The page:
WRAPUP 2-U.S. weekly jobless claims drop; but labor market recovery losing steam

*Trade deficit jumps 18.9% to $63.6 billion in July. WASHINGTON, Sept 3- The number of Americans filing new claims for unemployment benefits fell below 1 million last week for the second time since the COVID-19 pandemic started in the United States, but that does not signal a strong recovery in the labor market. “There are new seasonal adjustment factors this week…

* Weekly jobless claims fall 130,000 to 881,000

* Continuing claims decrease 1.238 million to 13.254 million

* Trade deficit jumps 18.9% to $63.6 billion in July

By Lucia Mutikani

WASHINGTON, Sept 3 (Reuters) – The number of Americansfiling new claims for unemployment benefits fell below 1 millionlast week for the second time since the COVID-19 pandemicstarted in the United States, but that does not signal a strongrecovery in the labor market.

The drop in initial claims to a five-month low reported bythe Labor Department on Thursday largely reflected a change inthe methodology it used to address seasonal fluctuations in thedata, which economists complained had become less reliablebecause of the economic shock caused by the coronavirus crisis.

There are growing signs the labor market recovery from thedepths of the pandemic in mid-March through April is faltering,with financial support from the government virtually depleted.

“There are new seasonal adjustment factors this week whichbrings down the joblessness slightly,” said Chris Rupkey, chiefeconomist at MUFG in New York. “The labor market looks just asbad as it was and it will be a miracle if economic growth cancontinue at such a fast clip during this recovery if it has todrag along millions and millions of workers without paychecks.”

Initial claims for state unemployment benefits fell 130,000to a seasonally adjusted 881,000 for the week ended Aug. 29.Economists polled by Reuters had forecast 950,000 applicationsin the latest week.

The Labor Department has switched to using additive factorsto more accurately track seasonal fluctuations in the series.The government dropped the multiplicative seasonal adjustmentfactors it had been using because they could cause systematicover-or under-adjustment of the data in the presence of a largeshift in the claims series.

Unadjusted claims rose 7,591 to 833,352 last week. Theincrease in the raw numbers, which many economists prefer tofocus on, added to a raft of data suggesting the labor marketrecovery was ebbing.

A report on Wednesday from the Federal Reserve based oninformation collected from the U.S. central bank’s contacts onor before Aug. 24 showed an increase in employment. The Fed,however, noted that “some districts also reported slowing jobgrowth and increased hiring volatility, particularly in serviceindustries, with rising instances of furloughed workers beinglaid off permanently as demand remained soft.”

Private employers hired fewer workers than expected inAugust. In addition, data from Kronos, a workforce managementsoftware company, and Homebase, a payroll scheduling andtracking company, showed employment growth stagnated last month.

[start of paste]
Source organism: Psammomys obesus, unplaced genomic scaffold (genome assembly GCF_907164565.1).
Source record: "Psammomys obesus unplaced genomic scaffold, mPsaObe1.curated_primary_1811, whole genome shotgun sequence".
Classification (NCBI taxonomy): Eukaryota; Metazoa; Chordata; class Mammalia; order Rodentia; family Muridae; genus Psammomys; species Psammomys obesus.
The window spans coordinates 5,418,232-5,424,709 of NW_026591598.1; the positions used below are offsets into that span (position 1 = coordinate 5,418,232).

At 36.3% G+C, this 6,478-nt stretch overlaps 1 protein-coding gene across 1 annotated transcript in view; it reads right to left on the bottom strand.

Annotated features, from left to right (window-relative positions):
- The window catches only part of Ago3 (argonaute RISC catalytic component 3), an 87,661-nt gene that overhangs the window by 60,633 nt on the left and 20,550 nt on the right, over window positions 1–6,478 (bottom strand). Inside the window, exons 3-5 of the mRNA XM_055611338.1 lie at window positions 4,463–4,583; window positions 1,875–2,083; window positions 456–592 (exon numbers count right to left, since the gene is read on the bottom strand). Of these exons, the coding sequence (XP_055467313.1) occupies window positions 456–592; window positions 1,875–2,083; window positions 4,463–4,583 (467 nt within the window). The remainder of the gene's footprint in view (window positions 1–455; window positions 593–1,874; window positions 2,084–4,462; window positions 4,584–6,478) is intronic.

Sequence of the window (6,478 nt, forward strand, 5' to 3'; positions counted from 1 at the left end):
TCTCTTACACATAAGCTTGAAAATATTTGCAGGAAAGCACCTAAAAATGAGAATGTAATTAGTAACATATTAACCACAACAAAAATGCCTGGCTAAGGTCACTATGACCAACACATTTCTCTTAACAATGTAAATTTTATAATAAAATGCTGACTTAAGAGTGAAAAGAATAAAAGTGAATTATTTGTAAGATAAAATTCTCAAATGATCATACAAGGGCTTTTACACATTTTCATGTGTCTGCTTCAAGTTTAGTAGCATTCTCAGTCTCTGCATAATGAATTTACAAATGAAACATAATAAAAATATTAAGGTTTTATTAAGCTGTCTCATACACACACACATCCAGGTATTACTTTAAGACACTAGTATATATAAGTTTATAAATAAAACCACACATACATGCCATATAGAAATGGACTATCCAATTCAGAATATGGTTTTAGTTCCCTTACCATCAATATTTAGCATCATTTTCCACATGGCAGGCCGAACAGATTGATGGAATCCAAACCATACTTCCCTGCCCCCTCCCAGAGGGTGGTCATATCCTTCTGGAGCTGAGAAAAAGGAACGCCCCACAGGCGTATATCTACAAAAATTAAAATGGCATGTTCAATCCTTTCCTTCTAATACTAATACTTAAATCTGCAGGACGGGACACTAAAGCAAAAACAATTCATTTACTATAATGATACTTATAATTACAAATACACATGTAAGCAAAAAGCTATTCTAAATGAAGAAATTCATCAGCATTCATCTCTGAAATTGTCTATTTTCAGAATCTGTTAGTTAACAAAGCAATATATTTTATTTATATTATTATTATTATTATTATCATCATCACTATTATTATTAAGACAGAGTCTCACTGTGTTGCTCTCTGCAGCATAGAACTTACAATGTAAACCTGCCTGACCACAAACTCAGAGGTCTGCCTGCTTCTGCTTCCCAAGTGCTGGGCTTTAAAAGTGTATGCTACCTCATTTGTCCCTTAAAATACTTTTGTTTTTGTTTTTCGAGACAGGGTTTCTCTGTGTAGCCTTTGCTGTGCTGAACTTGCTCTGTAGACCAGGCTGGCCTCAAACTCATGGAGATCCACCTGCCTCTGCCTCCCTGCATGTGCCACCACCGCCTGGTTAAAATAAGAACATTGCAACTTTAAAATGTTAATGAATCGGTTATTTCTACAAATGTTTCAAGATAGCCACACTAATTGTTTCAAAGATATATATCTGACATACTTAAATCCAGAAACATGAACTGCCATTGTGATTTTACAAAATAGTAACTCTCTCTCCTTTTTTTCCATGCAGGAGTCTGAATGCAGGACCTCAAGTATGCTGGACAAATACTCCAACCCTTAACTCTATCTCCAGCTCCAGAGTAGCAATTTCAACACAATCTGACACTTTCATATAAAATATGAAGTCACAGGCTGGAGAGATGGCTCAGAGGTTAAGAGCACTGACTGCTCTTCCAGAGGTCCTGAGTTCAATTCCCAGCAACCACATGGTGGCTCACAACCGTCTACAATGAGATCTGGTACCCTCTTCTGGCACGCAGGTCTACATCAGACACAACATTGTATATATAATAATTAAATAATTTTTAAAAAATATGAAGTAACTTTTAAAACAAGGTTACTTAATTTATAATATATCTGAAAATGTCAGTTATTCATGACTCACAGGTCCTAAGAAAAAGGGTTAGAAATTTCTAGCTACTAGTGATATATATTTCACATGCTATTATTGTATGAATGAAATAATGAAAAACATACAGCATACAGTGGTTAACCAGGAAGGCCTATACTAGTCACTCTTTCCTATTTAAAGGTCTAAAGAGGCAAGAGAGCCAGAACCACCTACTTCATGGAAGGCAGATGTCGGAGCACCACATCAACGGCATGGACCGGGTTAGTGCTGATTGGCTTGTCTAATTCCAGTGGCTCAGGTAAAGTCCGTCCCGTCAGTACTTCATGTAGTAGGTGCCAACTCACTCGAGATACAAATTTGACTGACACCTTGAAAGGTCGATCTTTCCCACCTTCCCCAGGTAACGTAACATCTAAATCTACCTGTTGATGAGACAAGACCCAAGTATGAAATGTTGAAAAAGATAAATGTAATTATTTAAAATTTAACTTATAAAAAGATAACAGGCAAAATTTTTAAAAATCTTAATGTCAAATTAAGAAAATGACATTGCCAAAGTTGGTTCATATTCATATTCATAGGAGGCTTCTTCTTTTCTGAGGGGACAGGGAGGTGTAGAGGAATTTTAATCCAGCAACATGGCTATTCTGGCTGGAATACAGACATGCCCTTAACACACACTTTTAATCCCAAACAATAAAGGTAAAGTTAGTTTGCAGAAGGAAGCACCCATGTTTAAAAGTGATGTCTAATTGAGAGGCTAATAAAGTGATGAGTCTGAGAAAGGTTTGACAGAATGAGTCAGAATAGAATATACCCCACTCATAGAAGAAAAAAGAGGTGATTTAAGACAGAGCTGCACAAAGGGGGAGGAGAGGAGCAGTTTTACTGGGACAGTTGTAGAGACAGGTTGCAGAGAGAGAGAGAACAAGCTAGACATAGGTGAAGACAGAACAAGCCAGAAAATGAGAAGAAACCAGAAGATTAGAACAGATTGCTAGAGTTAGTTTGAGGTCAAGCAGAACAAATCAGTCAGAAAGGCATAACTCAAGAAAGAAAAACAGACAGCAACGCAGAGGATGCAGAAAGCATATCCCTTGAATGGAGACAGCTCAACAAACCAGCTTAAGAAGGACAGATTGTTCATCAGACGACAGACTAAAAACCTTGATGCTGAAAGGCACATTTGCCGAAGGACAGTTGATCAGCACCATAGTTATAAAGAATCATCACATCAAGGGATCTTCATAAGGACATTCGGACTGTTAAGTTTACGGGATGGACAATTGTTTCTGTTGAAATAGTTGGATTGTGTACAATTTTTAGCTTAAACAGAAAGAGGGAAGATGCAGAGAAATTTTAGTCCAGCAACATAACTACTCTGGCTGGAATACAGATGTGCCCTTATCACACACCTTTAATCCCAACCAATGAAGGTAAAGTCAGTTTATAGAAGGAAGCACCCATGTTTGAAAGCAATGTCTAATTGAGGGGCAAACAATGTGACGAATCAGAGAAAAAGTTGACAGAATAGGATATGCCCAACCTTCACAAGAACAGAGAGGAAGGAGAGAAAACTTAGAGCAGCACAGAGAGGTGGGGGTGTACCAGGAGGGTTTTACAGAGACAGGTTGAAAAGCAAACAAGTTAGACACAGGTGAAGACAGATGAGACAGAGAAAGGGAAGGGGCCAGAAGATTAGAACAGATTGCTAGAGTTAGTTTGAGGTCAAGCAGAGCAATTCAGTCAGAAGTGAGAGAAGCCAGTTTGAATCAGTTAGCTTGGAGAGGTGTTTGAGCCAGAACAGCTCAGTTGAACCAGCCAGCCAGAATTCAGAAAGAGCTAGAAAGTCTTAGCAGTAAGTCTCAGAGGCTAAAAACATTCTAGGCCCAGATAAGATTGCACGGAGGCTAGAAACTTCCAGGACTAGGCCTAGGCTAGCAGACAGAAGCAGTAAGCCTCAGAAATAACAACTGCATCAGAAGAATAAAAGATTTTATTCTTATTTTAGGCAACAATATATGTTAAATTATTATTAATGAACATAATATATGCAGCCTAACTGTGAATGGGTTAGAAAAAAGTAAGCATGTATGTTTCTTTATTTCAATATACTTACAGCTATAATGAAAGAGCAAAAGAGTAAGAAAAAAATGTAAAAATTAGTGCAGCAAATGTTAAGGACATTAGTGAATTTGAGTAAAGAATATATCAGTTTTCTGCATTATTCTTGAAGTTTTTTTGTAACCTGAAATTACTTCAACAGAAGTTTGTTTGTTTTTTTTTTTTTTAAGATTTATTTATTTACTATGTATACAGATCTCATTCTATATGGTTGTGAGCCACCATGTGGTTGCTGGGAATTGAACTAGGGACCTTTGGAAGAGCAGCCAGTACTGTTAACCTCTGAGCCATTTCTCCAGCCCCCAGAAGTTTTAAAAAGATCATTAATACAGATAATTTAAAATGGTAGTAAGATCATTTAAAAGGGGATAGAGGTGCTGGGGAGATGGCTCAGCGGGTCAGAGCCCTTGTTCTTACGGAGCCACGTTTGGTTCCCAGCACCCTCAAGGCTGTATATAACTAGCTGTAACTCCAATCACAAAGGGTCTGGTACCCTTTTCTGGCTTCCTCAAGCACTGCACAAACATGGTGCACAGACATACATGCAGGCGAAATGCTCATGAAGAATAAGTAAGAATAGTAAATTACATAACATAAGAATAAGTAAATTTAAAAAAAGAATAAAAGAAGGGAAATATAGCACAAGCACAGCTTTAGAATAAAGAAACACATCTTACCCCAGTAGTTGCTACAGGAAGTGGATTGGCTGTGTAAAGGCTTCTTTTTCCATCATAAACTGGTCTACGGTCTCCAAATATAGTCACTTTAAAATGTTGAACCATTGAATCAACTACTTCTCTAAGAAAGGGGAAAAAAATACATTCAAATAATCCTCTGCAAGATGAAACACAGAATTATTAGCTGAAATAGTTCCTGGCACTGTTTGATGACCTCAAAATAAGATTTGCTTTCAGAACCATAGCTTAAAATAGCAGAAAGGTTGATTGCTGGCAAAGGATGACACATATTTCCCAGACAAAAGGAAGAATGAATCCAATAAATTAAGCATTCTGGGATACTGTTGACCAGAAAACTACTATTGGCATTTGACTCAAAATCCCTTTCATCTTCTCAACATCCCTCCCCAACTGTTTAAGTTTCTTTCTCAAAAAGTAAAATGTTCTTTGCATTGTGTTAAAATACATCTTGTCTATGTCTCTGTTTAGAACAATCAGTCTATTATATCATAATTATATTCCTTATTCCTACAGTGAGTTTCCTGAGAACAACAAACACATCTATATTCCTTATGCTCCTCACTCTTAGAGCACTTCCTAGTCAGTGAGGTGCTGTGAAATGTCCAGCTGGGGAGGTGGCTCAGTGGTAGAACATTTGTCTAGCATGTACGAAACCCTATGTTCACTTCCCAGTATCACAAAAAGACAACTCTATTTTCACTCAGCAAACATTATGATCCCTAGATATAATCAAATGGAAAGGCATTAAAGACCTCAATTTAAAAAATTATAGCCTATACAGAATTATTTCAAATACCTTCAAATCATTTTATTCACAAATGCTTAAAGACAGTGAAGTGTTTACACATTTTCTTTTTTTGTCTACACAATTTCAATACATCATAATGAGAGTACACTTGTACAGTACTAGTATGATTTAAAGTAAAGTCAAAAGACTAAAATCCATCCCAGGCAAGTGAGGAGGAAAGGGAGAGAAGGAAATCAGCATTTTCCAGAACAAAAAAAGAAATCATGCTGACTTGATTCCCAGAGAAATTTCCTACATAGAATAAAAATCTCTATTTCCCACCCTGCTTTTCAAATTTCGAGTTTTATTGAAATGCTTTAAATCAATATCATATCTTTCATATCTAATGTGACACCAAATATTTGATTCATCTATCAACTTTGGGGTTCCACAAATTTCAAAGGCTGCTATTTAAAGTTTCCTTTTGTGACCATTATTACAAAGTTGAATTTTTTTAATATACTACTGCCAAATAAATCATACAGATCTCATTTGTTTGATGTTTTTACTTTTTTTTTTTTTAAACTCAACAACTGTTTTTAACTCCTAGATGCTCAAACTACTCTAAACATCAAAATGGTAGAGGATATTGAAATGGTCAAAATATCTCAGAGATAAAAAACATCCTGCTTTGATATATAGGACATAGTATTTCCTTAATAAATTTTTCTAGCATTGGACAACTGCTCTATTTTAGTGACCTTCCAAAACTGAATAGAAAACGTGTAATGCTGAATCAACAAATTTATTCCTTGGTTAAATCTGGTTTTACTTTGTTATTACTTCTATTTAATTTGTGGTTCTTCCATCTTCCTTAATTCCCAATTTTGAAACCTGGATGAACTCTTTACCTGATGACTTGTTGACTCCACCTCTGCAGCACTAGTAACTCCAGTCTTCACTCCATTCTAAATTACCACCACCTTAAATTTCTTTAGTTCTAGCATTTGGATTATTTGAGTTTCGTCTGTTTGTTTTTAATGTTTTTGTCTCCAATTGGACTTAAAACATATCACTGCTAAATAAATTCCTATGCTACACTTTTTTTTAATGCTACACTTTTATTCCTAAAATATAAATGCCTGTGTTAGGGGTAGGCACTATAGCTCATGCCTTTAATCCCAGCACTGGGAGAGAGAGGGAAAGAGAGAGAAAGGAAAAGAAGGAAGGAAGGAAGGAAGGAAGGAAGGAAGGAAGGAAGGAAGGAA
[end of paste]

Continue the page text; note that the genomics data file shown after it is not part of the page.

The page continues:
Another report on Thursday showed job cuts elevated inAugust amid layoffs by airlines. United Airlines said onWednesday it was preparing to furlough 16,370 workers on Oct. 1.

Stocks on Wall Street opened lower. The dollar wassteady against a basket of currencies. U.S. Treasury pricesrose.


The weak labor market reports raise the risk of a sharpslowdown in job growth in August than is currently anticipatedby financial markets. The government is scheduled to publishAugust’s employment report on Friday.

According to a Reuters survey of economists nonfarm payrollslikely rose by 1.4 million jobs last month after increasing by1.763 million in July. That would leave nonfarm payrolls about11.5 million below their pre-pandemic level.

The claims report also showed the number of people receivingbenefits after an initial week of aid dropped 1.238 million to13.254 million in the week ending Aug. 22. Part of the decreasein so-called continuing claims was likely because of peopleexhausting eligibility for benefits.

At least 29.2 million people were receiving unemploymentbenefits under all programs in the week ended Aug. 15.

“It is sobering to think, four months after the worst monthof the lockdown recession, the number of people receivingassistance remains millions higher than at any time prior to thepandemic,” said Chris Low, chief economist at FHN in New York.

Fiscal stimulus boosted economic activity after nearlygrinding to a halt following the shuttering of nonessentialbusinesses in mid-March to control the spread of COVID-19. Thatset up the economy, which plunged into recession in February,for a sharp rebound in the third quarter.

A $600 weekly unemployment supplement expired in July andfunding programs for businesses have also lapsed, leaving theoutlook for growth uncertain. Also clouding the growthprospects, the trade deficit jumped 18.9% to a 12-year high of$63.6 billion in July, driven by a record surge in imports.

While the rise in imports could be blunted by an increase ininventories, export growth was moderate in July. That couldthreaten a recent acceleration in manufacturing activity.(Reporting by Lucia MutikaniEditing by Chizu Nomiyama and Paul Simao)

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